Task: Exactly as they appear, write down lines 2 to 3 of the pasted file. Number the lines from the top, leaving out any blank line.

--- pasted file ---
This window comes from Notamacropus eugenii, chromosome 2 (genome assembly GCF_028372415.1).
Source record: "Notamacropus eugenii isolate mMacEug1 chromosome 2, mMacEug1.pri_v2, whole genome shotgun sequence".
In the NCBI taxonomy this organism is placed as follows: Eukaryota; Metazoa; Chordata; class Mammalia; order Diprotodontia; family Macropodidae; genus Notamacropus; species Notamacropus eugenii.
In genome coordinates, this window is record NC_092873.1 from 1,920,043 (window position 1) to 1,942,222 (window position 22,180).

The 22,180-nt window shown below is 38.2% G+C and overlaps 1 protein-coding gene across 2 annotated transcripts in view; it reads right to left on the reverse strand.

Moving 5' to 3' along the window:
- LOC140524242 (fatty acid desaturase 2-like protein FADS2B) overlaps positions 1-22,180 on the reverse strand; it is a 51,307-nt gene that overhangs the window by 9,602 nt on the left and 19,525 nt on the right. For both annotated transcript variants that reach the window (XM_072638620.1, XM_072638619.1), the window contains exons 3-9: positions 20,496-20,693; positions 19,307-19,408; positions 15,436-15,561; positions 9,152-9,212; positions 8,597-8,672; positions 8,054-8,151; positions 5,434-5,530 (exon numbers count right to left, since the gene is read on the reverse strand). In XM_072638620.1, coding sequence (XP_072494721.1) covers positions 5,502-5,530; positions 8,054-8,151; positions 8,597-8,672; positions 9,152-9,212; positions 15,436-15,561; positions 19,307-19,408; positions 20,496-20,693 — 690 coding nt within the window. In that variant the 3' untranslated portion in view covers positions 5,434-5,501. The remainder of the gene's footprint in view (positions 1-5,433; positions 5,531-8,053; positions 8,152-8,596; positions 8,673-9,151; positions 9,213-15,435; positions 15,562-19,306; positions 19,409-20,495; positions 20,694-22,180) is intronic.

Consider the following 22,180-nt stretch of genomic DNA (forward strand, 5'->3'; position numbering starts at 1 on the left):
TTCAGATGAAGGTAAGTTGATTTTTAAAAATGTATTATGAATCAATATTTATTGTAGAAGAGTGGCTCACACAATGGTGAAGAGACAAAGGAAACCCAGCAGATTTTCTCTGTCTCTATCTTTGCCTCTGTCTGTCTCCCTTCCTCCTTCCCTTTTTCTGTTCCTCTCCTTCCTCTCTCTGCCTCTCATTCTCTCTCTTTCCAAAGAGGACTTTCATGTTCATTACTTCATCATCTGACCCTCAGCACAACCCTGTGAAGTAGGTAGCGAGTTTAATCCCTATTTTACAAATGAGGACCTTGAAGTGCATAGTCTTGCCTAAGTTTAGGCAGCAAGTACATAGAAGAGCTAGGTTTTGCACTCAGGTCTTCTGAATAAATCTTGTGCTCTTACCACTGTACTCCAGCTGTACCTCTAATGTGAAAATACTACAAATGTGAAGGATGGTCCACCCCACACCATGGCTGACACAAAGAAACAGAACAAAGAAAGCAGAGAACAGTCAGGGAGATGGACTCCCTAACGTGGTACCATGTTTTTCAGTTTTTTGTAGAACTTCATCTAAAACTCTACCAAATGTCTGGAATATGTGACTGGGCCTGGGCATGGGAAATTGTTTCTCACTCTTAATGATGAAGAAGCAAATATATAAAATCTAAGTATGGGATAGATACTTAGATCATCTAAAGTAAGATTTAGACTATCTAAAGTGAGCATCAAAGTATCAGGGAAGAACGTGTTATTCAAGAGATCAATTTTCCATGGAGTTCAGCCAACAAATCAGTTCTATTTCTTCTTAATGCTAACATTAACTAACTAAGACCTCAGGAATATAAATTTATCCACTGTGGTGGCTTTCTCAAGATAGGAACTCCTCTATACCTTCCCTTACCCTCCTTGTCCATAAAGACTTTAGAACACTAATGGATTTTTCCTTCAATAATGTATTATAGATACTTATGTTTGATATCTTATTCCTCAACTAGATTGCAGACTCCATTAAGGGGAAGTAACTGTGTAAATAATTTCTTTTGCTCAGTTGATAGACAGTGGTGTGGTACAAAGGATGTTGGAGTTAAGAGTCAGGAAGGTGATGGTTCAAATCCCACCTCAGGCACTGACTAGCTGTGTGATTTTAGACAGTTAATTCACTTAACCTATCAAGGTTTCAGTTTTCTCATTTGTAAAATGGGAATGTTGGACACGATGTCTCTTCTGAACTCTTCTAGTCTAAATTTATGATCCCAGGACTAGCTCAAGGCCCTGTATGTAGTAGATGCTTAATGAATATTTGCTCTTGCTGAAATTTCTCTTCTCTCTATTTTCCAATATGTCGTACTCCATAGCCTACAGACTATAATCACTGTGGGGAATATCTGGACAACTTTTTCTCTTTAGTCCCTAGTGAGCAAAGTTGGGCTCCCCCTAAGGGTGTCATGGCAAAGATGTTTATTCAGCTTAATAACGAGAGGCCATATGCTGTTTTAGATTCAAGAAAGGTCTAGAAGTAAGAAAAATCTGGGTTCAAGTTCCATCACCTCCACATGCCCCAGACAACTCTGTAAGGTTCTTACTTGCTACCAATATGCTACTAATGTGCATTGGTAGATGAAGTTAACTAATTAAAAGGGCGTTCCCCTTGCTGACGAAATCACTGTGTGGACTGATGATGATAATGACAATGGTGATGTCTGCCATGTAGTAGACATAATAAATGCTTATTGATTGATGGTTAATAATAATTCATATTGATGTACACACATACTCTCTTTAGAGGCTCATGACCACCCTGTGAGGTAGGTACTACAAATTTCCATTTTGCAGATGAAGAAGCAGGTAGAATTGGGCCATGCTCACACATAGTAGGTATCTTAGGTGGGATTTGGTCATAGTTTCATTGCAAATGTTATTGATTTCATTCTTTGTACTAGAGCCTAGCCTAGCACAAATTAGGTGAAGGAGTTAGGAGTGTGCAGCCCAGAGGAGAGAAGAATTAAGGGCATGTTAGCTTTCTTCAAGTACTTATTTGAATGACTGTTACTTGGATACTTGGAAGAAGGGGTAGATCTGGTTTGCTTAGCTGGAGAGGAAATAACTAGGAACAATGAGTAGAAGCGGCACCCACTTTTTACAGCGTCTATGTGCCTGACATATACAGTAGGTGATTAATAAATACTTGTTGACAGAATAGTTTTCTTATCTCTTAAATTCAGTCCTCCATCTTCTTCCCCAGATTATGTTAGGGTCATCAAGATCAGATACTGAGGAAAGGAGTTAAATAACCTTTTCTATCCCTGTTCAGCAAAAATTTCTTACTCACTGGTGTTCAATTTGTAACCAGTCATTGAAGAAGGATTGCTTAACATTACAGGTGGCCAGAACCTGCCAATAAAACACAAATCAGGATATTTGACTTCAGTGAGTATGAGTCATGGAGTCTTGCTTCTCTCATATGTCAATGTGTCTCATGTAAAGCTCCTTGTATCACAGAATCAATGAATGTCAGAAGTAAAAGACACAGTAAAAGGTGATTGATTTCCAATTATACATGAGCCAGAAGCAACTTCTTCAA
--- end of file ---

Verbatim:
Source record: "Notamacropus eugenii isolate mMacEug1 chromosome 2, mMacEug1.pri_v2, whole genome shotgun sequence".
In the NCBI taxonomy this organism is placed as follows: Eukaryota; Metazoa; Chordata; class Mammalia; order Diprotodontia; family Macropodidae; genus Notamacropus; species Notamacropus eugenii.